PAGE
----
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I discovered I was HIV-positive in 2001 - Nakuya

By Jackie Nalubwama

Added 21st November 2017 03:33 PM

Nakuya remembers how caring the counsellor who broke the news to her was.

I discovered I was HIV-positive in 2001 - Nakuya

Nakuya remembers how caring the counsellor who broke the news to her was.

PIC: Teo Nakuya shows her ARV drugs. Fortunately, her son tested negative for the HIV virus

TOWARDS ZERO | TEO NAKUYA


The death of her husband in 2001 left Teo Nakuya's life hanging in the balance.

"He fell sick and the doctors found TB. They gave him drugs until he finished the dose. He fell sick again and, this time, it was meningitis. He suffered for three months," she recalls. She nursed her husband until he passed away and soon feared that she might be HIV-positive.

Bravely, she went to Masaka Referral Hospital's TASO (The Aids Support Organisation) branch to check if she too was HIV-positive.

Nakuya remembers how caring the counsellor who broke the news to her was. She was HIV-positive.

She explained that at TASO, patients give all their details and since she did not have a mobile phone then, the counsellor came looking for her in Masaka and arrived at her house.

"He dilly-dallied, asking what I would do if I was found to be positive. I told him I would feel bad, but I would start taking the drugs. I told him to just say it, and he told me, ‘Olina akawuka' (you have the virus)," she said.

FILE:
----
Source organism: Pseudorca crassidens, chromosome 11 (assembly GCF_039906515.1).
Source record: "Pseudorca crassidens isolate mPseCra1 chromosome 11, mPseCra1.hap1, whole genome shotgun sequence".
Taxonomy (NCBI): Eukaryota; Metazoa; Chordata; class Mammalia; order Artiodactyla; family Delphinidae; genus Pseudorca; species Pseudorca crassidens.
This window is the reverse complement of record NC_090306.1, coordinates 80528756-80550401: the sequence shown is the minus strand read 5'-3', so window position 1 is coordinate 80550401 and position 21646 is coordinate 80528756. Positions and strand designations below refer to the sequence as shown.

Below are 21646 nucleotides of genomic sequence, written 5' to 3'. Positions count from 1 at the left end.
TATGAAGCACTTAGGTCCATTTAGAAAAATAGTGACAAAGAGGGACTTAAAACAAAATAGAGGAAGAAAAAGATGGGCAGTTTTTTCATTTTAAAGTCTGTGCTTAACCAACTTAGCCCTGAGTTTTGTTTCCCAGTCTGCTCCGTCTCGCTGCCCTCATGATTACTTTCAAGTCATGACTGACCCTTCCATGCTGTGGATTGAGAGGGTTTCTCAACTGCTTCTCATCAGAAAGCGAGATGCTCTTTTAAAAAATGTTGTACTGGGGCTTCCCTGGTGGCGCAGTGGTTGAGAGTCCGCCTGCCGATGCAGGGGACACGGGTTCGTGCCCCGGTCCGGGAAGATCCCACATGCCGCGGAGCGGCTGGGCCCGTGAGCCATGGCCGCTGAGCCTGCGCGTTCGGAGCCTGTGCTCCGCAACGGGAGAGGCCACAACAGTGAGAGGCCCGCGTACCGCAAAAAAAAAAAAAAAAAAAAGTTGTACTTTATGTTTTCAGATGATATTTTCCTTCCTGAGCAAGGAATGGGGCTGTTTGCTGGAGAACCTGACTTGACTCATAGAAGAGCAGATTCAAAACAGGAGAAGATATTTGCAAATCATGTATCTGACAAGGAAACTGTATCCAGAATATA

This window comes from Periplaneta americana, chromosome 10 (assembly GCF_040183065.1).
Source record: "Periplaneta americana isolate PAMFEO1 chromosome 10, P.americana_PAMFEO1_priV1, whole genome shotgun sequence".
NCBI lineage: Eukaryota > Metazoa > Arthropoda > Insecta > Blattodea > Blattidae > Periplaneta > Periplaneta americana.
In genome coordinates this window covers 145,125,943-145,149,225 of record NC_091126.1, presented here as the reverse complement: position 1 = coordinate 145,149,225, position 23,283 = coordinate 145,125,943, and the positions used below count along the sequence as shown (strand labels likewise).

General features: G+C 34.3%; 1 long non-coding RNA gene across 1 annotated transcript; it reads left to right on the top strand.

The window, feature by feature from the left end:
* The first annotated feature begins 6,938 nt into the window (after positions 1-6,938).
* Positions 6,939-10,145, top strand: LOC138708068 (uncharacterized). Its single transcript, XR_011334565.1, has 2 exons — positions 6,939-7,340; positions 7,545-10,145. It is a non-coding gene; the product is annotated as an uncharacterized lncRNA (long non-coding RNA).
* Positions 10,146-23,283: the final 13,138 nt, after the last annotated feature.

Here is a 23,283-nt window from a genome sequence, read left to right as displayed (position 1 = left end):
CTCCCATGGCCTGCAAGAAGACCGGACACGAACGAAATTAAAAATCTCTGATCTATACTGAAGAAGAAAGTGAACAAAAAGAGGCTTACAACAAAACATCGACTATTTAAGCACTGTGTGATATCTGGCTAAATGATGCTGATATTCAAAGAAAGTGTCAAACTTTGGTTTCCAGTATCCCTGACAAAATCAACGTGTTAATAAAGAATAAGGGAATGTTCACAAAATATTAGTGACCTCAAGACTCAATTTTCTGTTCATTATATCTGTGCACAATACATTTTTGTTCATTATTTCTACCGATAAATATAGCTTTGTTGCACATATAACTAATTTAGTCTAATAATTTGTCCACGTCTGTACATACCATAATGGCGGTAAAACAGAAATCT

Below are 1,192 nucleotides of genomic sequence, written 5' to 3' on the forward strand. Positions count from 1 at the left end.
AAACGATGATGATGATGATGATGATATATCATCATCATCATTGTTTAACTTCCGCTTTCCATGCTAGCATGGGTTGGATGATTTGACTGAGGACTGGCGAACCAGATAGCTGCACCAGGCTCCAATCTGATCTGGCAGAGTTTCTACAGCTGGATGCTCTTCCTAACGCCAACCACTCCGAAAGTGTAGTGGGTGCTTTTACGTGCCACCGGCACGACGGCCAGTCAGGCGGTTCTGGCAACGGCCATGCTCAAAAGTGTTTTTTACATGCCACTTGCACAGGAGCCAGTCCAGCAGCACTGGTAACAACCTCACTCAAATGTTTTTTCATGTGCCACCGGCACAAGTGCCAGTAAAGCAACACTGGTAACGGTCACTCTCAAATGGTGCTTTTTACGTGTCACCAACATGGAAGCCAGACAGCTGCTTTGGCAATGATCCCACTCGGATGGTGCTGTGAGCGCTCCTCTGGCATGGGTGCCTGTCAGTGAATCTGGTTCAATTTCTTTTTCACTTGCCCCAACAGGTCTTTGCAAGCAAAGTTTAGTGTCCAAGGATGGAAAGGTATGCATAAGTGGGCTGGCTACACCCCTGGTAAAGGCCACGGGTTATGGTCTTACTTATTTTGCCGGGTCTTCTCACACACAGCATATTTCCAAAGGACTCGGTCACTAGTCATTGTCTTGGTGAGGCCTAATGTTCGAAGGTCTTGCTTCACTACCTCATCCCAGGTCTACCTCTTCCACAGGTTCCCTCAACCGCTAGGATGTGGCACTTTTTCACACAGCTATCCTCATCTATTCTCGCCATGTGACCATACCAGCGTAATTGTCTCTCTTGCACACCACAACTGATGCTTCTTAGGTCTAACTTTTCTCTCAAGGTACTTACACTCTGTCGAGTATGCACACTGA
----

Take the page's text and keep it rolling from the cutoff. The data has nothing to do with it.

"I got so worried because I had a baby of four years and feared that I would not raise him," she recalls.

Nakuya was immediately given Septrine to swallow, but it affected her. She started falling sick with a fevers, getting sores, losing weight and her hair grew thin.

TASO then referred her to Uganda Cares, an organisation that provides drugs to HIV-positive people, and Nakuya began her journey with ARVs in August, 2003. Her CD4 count was then 77, which she says was low, compared to normal one at  between 500 and 1,500.

"They gave me Nevirapine, but it also gave me side effects. I started vomiting and got diarrhoea, so I was treated. I remained weak and sickly for five years," she recalls.

A thought then crossed Nakuya's mind: What about her son? "I took my baby for a check and I was happy to discover that he was HIV-negative. He is now 18 and going to sit for his S6 exams at Kimanya Secondary School," she says.

Rearing chickens
Nakuya had been a teacher, but when she met her husband, he made her quit. After her died she had to earn a living somehow and embarked on rearing local chicken to sustain her son and herself.

Positive attitude
Nakuya says she is living positively.

"In the beginning, it was not easy, but my parents supported me all the way. They used to visit us frequently and encouraged me. They told me I would live to raise my son. They really cared for me. God is good," she says.

Her attitude has also helped improve her viral load. She says the doctors have told her that her viral load is very low, almost undetectable.

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